Unlocking wood biomass

Posted on 8 February 2018

Researchers in the Department of Chemistry have discovered a set of enzymes capable of breaking down one of the main components of wood. The enzymes could potentially contribute to the conversion of wood biomass into valuable chemical commodities.


Image of fungi which possess the newly disovered lytic xylan oxygenase enzymes, and an overall three dimensional structure of one of this class of enzymes.

The use of wood is taking on a new importance, as it is one of the most promising sources of advanced biofuels and plant-derived products. Notwithstanding its potential, however, cost-effective conversion of wood feedstocks is limited by a single key factor: its resistance to degradation by enzyme cocktails. As a result, current wood biorefineries utilize energy-demanding pre-treatment processes.

In new research, Professors Paul Walton and Gideon Davies from the University of York worked with French researchers from CNRS Marseille to discover enzymes that greatly increase the potential use of wood as a feedstock. In work published in Nature Chemical Biology, the research team reports a new family of enzymes called lytic polysaccharide monooxygenases (LPMOs). Importantly, LPMOs have been shown by the team to be capable of breaking down xylans, a form of recalcitrant polysaccharide commonly found in wood biomass. The new enzymes are isolated from fungi, which themselves play a vital role in the terrestrial carbon cycle and dominate wood decomposition in forests.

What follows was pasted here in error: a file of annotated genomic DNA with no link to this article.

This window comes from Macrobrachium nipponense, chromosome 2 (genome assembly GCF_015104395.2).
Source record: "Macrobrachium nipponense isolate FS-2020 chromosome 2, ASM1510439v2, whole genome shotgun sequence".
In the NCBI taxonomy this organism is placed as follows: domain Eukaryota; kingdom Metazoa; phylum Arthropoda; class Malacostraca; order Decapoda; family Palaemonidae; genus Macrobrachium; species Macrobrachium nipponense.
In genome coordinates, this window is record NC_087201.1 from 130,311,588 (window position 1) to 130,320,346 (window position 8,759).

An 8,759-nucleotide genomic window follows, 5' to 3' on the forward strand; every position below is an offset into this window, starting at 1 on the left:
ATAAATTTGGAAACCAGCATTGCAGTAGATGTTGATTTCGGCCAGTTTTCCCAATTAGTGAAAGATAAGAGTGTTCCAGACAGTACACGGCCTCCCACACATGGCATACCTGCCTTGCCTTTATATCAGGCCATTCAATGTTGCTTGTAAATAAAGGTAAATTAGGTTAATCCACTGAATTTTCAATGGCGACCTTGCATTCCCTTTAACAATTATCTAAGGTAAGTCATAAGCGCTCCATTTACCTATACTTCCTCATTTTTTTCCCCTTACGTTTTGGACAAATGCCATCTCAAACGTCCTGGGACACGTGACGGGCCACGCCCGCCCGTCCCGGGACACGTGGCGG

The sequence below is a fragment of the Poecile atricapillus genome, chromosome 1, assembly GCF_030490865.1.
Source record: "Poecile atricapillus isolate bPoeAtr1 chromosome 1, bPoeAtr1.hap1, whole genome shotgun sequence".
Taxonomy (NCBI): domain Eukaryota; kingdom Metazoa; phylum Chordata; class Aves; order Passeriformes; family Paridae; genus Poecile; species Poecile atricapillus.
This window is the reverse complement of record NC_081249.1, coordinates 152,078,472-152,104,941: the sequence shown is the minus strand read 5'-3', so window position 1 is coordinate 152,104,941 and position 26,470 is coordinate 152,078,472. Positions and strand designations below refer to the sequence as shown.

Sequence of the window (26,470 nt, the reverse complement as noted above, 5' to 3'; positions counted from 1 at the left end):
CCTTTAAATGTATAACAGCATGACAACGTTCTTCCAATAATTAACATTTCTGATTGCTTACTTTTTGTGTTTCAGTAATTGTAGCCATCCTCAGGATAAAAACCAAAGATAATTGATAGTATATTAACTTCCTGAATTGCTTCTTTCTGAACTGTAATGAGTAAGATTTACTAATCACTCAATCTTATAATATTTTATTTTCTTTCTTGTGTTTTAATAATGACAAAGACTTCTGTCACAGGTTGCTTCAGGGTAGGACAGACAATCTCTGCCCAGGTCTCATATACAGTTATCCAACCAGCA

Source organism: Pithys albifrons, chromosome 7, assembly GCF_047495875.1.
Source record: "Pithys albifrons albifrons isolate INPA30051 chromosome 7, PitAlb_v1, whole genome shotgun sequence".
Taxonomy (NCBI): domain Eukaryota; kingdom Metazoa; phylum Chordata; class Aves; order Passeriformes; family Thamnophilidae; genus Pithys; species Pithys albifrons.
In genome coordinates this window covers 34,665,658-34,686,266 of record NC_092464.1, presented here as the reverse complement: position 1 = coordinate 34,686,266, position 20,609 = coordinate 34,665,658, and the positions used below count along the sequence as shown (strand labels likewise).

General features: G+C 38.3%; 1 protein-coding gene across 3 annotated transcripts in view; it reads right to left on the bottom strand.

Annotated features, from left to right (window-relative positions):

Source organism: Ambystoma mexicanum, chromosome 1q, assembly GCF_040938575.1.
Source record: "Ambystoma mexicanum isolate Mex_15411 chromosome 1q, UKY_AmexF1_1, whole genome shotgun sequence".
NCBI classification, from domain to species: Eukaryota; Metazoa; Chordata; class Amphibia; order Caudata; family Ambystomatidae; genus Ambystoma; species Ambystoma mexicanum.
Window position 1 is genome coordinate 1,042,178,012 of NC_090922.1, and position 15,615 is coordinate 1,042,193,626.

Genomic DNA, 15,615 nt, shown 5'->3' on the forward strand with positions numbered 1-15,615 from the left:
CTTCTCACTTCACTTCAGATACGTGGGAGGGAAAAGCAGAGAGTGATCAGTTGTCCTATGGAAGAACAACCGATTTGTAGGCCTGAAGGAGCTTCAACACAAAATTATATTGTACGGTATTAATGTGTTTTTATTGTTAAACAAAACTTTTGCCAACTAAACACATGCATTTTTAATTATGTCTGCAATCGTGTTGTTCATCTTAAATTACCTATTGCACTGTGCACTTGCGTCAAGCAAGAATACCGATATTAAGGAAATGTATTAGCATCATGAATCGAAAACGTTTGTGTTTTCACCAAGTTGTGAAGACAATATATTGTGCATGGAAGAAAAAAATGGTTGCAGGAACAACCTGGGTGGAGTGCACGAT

The research builds on the key discovery that LPMOs are copper-containing enzymes, as reported by the team in York back in 2010. Specifically, the new discovery of the ability of lytic xylan oxidase to break down challenging wood biomass advances knowledge of the way in which woody biomass degrades in nature. Furthermore, these enzymes may underpin the development of improved enzyme cocktails for biorefinery applications using wood – unlocking its conversion into a wide range of valuable commodities.

This research, published in Nature Chemical Biology was funded by the European Commission, the UK Biotechnology and Biological Sciences Research Council (BBSRC) the Centre National de la Recherche Scientifique (CNRS), and the French Infrastructure for Integrated Structural Biology (FRISBI).